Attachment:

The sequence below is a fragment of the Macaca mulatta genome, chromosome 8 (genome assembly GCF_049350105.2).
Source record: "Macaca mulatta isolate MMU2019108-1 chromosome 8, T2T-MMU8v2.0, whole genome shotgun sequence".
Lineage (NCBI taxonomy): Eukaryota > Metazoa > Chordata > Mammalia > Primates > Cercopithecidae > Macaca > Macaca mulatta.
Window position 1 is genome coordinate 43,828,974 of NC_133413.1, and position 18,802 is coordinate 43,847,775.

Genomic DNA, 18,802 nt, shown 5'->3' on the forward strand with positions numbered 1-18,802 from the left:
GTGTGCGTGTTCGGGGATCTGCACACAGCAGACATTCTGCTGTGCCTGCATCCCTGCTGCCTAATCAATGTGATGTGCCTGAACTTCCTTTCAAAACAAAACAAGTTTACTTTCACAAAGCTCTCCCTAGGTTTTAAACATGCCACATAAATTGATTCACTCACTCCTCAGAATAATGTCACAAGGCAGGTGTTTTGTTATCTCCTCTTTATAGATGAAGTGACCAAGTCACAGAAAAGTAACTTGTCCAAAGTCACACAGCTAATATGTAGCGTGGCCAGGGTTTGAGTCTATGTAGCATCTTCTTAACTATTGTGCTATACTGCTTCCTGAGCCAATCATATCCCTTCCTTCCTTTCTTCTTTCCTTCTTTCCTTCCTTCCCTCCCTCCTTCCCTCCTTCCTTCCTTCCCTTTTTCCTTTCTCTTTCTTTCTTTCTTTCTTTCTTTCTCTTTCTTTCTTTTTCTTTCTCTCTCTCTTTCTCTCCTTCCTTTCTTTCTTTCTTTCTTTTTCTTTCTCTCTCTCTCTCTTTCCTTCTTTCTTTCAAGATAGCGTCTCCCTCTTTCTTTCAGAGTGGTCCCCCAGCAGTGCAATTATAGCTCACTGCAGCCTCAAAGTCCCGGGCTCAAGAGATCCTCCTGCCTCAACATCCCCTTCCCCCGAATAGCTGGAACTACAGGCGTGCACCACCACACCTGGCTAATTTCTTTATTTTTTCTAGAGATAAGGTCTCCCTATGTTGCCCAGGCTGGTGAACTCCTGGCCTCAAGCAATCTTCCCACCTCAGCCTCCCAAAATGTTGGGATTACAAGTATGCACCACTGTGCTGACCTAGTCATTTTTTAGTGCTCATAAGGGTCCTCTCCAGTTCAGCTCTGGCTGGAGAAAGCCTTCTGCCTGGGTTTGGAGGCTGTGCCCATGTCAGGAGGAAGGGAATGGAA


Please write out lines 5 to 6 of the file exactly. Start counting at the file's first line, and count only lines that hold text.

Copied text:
Genomic DNA, 18,802 nt, shown 5'->3' on the forward strand with positions numbered 1-18,802 from the left:
GTGTGCGTGTTCGGGGATCTGCACACAGCAGACATTCTGCTGTGCCTGCATCCCTGCTGCCTAATCAATGTGATGTGCCTGAACTTCCTTTCAAAACAAAACAAGTTTACTTTCACAAAGCTCTCCCTAGGTTTTAAACATGCCACATAAATTGATTCACTCACTCCTCAGAATAATGTCACAAGGCAGGTGTTTTGTTATCTCCTCTTTATAGATGAAGTGACCAAGTCACAGAAAAGTAACTTGTCCAAAGTCACACAGCTAATATGTAGCGTGGCCAGGGTTTGAGTCTATGTAGCATCTTCTTAACTATTGTGCTATACTGCTTCCTGAGCCAATCATATCCCTTCCTTCCTTTCTTCTTTCCTTCTTTCCTTCCTTCCCTCCCTCCTTCCCTCCTTCCTTCCTTCCCTTTTTCCTTTCTCTTTCTTTCTTTCTTTCTTTCTTTCTCTTTCTTTCTTTTTCTTTCTCTCTCTCTTTCTCTCCTTCCTTTCTTTCTTTCTTTCTTTTTCTTTCTCTCTCTCTCTCTTTCCTTCTTTCTTTCAAGATAGCGTCTCCCTCTTTCTTTCAGAGTGGTCCCCCAGCAGTGCAATTATAGCTCACTGCAGCCTCAAAGTCCCGGGCTCAAGAGATCCTCCTGCCTCAACATCCCCTTCCCCCGAATAGCTGGAACTACAGGCGTGCACCACCACACCTGGCTAATTTCTTTATTTTTTCTAGAGATAAGGTCTCCCTATGTTGCCCAGGCTGGTGAACTCCTGGCCTCAAGCAATCTTCCCACCTCAGCCTCCCAAAATGTTGGGATTACAAGTATGCACCACTGTGCTGACCTAGTCATTTTTTAGTGCTCATAAGGGTCCTCTCCAGTTCAGCTCTGGCTGGAGAAAGCCTTCTGCCTGGGTTTGGAGGCTGTGCCCATGTCAGGAGGAAGGGAATGGAA